It's pretty hard to stomach when President Obama even talks in terms of cutting the deficit, because his entire economic philosophy compels him to keep spending as if his goal were to impoverish our children and because he continues, in fact, to spend at such bankrupting levels.
Reuters reports that Obama's proposed budget would cut the deficit by $1.1 trillion over 10 years. Are you kidding me? We wouldn't even come close to balancing the budget if we applied all those cuts in one year, but spread out over 10 years, they are insulting. Plus, many of these "cuts" would be solely the result of bringing troops home from Iraq and Afghanistan.
We also learned that Obama's deficit for 2011 would not be the outrageously obscene $1.5 trillion the Congressional Budget Office revealed last month, which was already substantially above last year's $1.3 trillion, but a staggering $1.65 trillion.
With their signature audacity and cynicism, White House officials dubbed the administration's 10-year plan a "down payment" on future deficit reduction. I'm not sure that even George Orwell could wrap his arms around such sophistry. To call an enormous increase in an already gargantuan budget deficit a "down payment" on anything (other than this nation's imminent financial ruin) does violence to the English language.
The administration would have us believe that its enormous deficits are the new base line and that as long as we keep deficits at, say, $1 trillion, we are moving toward balancing the budget -- wholly ignoring that our national debt would be increasing by $1 trillion every year.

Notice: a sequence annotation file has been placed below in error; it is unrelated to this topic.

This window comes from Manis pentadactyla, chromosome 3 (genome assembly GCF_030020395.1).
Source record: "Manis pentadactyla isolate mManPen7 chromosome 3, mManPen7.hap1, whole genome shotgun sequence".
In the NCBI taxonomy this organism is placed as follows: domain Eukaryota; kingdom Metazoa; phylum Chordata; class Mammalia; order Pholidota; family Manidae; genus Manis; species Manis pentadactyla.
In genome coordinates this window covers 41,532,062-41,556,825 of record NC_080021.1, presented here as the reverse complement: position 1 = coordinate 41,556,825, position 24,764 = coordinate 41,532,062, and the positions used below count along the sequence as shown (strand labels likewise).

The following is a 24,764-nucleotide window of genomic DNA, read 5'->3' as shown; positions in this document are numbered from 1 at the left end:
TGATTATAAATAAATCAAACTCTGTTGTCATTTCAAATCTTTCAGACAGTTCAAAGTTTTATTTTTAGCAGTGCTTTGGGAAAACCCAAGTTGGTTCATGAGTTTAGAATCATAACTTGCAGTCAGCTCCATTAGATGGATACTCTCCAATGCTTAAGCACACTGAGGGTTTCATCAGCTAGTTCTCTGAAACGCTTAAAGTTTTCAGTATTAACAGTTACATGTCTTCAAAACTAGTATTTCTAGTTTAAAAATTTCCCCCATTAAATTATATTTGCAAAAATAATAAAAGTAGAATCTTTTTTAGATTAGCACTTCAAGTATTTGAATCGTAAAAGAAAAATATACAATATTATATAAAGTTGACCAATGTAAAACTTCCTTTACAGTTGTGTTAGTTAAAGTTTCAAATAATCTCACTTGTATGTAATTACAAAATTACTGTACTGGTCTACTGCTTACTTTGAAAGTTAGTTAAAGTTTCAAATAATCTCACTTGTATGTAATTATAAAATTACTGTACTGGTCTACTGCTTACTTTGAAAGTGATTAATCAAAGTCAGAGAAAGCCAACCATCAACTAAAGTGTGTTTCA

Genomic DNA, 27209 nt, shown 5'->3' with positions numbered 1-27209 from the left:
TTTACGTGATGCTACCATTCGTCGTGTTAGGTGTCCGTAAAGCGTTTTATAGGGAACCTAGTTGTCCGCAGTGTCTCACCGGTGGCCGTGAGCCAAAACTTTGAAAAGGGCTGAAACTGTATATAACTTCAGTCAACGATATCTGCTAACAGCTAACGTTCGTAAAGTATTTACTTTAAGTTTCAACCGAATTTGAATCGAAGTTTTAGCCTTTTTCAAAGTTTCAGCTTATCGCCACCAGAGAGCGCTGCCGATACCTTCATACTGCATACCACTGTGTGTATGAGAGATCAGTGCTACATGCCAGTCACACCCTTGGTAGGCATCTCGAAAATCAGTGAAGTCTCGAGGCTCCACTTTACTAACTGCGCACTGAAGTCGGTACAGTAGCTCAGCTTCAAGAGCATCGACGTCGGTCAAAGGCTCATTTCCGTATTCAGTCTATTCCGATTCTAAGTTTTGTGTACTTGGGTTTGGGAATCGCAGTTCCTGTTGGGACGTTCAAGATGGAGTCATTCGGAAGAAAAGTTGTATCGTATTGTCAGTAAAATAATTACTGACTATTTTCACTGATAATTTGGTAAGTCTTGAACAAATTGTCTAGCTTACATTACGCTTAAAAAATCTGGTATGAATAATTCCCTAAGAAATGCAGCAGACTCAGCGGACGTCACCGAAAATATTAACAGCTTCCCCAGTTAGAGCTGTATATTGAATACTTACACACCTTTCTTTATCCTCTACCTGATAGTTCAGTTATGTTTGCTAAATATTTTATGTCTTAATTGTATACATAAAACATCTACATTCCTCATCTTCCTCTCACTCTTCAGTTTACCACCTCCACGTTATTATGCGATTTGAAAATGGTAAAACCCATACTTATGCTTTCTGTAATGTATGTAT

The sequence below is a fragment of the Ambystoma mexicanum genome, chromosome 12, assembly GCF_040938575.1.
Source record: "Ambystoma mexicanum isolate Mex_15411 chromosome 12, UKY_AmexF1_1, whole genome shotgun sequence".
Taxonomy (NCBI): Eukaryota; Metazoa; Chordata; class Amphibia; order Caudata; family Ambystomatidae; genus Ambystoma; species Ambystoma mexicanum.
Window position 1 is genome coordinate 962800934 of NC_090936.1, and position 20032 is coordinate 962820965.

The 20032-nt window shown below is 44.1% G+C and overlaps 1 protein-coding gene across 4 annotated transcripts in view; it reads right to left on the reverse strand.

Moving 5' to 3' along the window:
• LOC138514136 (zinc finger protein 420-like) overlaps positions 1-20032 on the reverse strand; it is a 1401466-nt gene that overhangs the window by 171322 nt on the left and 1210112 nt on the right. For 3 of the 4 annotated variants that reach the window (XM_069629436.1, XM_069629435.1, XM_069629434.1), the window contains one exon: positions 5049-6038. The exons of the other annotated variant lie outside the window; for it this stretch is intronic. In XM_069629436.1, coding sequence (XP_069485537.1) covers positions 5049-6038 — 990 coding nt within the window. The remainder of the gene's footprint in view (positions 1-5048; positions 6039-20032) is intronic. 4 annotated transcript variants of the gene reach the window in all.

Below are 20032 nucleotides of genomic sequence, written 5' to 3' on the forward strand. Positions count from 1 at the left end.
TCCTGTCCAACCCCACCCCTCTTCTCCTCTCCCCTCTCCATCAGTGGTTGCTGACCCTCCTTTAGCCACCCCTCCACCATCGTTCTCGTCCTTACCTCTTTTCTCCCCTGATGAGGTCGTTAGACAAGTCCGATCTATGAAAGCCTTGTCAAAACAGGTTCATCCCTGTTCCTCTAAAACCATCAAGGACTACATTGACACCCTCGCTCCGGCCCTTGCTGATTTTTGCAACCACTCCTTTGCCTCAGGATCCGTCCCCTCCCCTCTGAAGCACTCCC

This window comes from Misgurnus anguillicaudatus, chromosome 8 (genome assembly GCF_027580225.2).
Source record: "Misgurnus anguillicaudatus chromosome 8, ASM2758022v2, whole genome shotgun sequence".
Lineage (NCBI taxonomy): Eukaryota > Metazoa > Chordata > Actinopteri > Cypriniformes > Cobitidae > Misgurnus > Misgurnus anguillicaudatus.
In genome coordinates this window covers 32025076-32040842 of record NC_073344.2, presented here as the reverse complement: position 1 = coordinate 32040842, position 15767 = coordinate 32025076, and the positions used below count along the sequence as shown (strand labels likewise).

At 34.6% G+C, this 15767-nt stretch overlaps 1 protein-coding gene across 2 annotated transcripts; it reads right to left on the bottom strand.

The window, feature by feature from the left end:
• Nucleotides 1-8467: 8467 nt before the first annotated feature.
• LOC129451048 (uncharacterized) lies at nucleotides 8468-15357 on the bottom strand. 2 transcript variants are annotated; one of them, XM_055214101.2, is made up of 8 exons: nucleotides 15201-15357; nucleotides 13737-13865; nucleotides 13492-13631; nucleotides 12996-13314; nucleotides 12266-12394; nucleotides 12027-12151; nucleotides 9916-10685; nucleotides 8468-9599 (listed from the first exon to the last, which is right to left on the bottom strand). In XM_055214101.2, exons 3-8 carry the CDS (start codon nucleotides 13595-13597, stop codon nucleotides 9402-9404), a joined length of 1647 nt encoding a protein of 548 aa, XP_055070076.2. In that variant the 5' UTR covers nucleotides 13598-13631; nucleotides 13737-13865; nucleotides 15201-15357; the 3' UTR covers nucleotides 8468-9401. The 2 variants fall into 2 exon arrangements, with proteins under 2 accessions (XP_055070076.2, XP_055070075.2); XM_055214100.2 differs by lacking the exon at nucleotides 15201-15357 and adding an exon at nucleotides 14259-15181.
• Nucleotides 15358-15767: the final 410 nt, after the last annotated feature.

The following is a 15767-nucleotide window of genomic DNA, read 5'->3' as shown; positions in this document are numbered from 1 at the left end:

You don't make progress toward balancing the budget by deliberately jacking up federal discretionary spending to unprecedented levels and then locking in those unsustainable figures with a spending freeze. You don't decrease deficits by first increasing them, and you can never make headway on reducing the national debt until you eliminate deficits altogether.
Putting aside the deceit in the term "down payment," what is with the administration's idea that we need to ease into fiscally responsible behavior? How can Obama and company pat themselves on the back for their perpetual deferrals of real budget cuts in exchange for endless empty promises that we're really going to get serious about this next year or the one after that?
The ugly truth is that they aren't serious about it, because, in addition to their paltry proposed cuts in discretionary spending, they're not even pretending to tackle the entitlement crisis, which is where the real fiscal problem lies, as everyone knows.